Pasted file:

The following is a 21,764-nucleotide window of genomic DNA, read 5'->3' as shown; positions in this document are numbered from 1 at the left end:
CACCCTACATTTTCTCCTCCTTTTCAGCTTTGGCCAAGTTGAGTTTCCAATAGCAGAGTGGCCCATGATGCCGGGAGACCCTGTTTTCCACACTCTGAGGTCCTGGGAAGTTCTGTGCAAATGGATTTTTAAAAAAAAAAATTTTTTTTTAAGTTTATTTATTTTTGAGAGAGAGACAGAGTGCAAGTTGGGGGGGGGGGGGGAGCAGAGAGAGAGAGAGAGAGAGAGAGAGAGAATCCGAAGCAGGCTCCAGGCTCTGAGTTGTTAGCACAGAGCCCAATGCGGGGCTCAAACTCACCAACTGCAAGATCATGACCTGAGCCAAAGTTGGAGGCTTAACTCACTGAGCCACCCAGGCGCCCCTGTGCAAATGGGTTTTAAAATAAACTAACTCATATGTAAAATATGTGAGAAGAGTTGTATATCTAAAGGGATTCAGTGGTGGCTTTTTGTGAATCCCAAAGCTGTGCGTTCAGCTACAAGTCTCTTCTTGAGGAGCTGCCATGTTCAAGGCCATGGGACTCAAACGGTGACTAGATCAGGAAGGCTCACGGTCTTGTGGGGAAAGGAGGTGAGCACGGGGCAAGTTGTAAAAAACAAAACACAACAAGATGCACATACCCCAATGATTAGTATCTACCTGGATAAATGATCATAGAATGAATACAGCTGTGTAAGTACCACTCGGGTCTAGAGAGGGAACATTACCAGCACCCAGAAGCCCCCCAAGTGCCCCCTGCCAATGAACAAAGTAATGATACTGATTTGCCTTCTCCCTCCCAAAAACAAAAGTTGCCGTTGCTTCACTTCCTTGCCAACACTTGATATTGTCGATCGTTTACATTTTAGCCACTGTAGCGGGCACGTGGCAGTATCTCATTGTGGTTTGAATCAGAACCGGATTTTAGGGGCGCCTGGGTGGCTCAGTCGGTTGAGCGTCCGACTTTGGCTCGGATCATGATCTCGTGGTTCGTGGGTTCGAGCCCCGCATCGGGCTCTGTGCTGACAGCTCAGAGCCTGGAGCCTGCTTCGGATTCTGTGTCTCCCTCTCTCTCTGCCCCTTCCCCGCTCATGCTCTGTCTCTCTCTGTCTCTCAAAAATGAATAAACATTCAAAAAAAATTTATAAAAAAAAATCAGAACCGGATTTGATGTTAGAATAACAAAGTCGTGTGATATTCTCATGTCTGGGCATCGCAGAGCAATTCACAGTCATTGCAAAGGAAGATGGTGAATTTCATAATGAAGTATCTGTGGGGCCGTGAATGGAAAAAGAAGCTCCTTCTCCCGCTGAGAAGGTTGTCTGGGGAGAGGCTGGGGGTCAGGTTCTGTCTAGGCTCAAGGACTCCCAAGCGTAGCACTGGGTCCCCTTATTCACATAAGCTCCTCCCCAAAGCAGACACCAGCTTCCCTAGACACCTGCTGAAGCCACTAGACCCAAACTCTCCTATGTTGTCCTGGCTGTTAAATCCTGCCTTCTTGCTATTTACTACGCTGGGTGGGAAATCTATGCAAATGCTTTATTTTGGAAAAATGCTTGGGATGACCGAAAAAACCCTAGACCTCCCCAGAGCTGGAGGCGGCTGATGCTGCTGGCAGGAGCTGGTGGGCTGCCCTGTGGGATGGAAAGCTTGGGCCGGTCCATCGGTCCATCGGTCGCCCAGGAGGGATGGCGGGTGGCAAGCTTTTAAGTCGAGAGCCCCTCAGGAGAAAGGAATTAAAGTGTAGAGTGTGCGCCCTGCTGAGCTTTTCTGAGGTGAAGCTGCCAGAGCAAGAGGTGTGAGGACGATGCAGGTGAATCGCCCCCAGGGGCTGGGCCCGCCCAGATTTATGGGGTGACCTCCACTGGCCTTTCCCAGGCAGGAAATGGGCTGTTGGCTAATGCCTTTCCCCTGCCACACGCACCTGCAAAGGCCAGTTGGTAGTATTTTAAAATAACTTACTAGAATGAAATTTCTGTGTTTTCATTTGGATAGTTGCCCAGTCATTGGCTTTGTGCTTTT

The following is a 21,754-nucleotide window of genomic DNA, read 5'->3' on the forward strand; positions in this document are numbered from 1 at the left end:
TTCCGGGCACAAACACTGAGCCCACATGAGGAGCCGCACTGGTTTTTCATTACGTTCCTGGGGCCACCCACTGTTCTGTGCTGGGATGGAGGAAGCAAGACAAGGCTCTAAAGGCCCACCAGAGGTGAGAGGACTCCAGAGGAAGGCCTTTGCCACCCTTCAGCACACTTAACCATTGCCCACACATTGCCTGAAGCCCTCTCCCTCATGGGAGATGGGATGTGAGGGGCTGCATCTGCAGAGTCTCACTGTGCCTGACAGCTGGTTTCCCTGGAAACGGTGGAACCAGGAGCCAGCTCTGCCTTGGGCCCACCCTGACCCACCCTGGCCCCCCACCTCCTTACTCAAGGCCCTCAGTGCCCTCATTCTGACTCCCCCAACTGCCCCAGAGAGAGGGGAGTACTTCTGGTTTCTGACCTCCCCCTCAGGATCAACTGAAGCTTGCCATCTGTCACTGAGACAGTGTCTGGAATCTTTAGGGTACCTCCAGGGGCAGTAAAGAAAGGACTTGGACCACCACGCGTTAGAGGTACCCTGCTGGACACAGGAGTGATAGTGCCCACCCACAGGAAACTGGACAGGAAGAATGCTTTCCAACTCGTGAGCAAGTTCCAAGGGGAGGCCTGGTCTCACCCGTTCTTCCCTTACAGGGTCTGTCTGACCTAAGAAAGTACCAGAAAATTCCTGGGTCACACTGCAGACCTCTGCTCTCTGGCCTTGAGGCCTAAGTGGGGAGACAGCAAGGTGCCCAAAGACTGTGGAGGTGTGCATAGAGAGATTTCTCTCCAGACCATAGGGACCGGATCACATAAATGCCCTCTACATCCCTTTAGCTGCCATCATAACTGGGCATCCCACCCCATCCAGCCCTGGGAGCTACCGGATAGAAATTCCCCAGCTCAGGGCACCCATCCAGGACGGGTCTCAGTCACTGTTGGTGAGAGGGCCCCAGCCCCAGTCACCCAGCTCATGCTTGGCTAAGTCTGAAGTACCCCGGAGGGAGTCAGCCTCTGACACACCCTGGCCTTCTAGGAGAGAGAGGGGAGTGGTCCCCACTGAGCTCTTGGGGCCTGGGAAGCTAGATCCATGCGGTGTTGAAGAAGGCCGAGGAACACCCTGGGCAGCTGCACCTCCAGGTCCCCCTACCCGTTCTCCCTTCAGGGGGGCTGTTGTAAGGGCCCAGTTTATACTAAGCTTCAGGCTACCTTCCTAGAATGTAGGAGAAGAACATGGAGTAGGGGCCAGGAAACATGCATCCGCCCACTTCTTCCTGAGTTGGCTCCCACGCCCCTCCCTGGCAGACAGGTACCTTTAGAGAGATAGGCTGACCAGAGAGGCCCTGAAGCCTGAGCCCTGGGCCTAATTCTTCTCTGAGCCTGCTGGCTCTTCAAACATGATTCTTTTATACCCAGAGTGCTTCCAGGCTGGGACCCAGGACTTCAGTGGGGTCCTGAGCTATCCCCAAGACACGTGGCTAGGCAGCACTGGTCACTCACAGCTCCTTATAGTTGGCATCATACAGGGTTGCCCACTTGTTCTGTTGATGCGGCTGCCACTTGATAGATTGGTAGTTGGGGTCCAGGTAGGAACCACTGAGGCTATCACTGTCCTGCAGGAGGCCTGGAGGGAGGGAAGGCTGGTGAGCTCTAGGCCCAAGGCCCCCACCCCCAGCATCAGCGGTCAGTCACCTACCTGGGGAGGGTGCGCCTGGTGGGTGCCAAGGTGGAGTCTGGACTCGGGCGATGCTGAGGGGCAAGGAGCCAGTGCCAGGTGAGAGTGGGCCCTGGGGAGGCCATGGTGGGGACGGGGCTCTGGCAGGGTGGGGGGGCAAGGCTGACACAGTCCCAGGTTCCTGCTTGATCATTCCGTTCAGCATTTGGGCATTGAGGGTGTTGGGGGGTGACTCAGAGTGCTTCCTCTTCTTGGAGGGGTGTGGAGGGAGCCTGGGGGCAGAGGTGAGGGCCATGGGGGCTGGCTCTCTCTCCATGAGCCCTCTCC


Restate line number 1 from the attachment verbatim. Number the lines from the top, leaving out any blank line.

The following is a 21,764-nucleotide window of genomic DNA, read 5'->3' as shown; positions in this document are numbered from 1 at the left end: